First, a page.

People usually look at your face before they look at your outfit so your glasses (or specs) have the power to make an instantly fabulous impression. Establishing eye contact is an important social behaviour, which gives you another reason to think of your specs as the most important accessory of your style. Your eyewear should be current and flattering. This brings me to the golden guideline:
If you wear specs regularly, they should be the BEST pair for your eyes and face that you can afford. Make your specs part of your signature style.
As a fashion stylist who has chosen to wear specs instead of contact lenses, I’m very passionate about eyewear and how to choose a fabulous pair. Like clothing and footwear, specs have to fit properly, feel comfortable, and look attractive. It’s all about patience, a bit of experimentation, and fitting on a wide assortment of frames across a range of price points to get a feel for what you like.
I’ve spent many, many hours seeking out killer specs for myself, friends, family members, and clients. Over the years I’ve developed a set of guidelines that will help you find the perfect pair.
Find a set of reputable stores
Do the homework of finding brick-and-mortar stores that have skilled sales assistants and sell a wide assortment of eyewear from all over the world. You’re after retailers that sell classic, modern retro, sporty, trendy and completely over-the-top frames so that you’ll maximize your chances of finding a killer pair. By all means investigate a range of price points because they vary greatly.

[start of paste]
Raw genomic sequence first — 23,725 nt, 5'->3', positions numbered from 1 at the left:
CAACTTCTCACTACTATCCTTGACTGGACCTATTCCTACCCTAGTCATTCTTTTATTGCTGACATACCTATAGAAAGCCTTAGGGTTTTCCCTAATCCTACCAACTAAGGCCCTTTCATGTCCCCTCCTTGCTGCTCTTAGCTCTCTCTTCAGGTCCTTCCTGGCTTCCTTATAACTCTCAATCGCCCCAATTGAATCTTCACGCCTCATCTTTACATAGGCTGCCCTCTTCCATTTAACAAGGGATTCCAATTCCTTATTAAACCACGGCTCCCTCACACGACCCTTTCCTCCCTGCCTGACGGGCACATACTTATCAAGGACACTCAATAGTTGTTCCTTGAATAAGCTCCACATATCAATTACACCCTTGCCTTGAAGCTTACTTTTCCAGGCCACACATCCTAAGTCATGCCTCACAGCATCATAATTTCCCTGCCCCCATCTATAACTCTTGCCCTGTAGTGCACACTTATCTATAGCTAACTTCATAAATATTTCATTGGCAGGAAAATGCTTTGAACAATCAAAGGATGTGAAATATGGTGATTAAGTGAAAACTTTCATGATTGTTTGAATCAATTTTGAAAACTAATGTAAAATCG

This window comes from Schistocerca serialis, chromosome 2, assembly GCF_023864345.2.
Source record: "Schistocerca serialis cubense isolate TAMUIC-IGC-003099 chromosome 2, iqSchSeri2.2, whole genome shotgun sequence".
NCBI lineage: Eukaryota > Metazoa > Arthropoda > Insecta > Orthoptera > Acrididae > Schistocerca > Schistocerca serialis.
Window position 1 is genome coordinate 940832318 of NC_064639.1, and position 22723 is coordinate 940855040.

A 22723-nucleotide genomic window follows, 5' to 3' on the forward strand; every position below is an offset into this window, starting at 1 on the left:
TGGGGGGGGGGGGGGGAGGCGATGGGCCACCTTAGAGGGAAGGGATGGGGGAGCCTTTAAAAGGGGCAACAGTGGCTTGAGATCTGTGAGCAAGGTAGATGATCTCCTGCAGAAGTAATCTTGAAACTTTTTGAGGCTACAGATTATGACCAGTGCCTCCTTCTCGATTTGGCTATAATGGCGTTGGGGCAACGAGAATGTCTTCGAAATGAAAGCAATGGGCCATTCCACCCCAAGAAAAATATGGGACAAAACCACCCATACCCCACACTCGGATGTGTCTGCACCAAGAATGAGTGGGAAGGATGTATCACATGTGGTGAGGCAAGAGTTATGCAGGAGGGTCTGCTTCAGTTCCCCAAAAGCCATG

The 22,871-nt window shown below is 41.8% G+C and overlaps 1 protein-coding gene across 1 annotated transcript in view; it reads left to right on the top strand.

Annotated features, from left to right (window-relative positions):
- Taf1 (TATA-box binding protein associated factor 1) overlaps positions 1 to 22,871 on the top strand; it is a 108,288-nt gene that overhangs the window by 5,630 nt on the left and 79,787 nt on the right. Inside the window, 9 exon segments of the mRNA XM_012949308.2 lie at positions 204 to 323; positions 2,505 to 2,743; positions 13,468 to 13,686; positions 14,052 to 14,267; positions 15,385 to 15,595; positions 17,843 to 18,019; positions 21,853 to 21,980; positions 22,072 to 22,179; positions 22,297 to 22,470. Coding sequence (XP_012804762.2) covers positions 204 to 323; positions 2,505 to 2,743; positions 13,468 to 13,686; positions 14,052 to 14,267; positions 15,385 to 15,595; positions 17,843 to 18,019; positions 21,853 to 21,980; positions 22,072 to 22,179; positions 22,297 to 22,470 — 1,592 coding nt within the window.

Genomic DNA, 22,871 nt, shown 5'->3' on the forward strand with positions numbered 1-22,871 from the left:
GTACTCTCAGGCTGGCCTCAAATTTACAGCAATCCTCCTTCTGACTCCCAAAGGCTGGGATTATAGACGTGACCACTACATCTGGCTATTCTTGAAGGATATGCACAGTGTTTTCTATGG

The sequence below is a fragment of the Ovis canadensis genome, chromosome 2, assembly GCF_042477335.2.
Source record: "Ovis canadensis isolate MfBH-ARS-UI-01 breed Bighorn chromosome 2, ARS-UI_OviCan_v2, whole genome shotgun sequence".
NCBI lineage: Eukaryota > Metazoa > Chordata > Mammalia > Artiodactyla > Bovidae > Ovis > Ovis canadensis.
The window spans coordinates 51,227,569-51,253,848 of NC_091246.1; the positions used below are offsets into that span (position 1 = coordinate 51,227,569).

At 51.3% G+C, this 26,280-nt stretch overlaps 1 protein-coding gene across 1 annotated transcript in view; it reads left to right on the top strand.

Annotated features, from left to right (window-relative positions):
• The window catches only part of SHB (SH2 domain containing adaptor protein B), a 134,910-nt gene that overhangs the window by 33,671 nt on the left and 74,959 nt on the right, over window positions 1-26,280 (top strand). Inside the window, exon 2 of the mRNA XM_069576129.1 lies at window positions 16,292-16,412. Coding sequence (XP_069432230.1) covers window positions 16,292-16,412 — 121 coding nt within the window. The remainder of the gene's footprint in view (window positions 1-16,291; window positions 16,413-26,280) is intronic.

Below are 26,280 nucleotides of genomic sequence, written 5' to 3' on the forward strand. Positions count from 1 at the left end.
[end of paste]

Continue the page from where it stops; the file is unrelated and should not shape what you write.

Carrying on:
If you’re an experienced specs shopper, purchasing specs online is another way to go, and a cost-effective one. That said, I’m an experienced specs shopper and have yet to purchase a pair online. I’m hard to fit because I have a small face and big eyes. I need frames that are narrow enough for my small head, but big enough for my round eyes. Unfortunately, online stores don’t carry the “outsize” dimensions that I tend to find at pricier eyewear stores.
Try on many styles
Do not go into the process with a preconceived notion of what you think might work unless you know for sure from previous experiences. Try as many different shapes, styles and colours as possible. You’ll be surprised at how quickly the cherries stand out. Be adventurous.
For example, I find nose pads uncomfortable, so no thank you. I can’t wear frames that overwhelm my face because I’m a dainty person. I prefer to not wear solid black frames because I find them harsh for my style. For the rest, I’m game to try it all.
Bring a style savvy friend
One irony about specs shopping is that you have to remove your glasses to try on a new pair, and the blurry visage in the mirror makes it hard to make an accurate assessment (wearing contacts during the process helps.) Sales assistants are not created equal so it’s imperative to bring along an extra set of stylish eyes. The second opinion can be very valuable.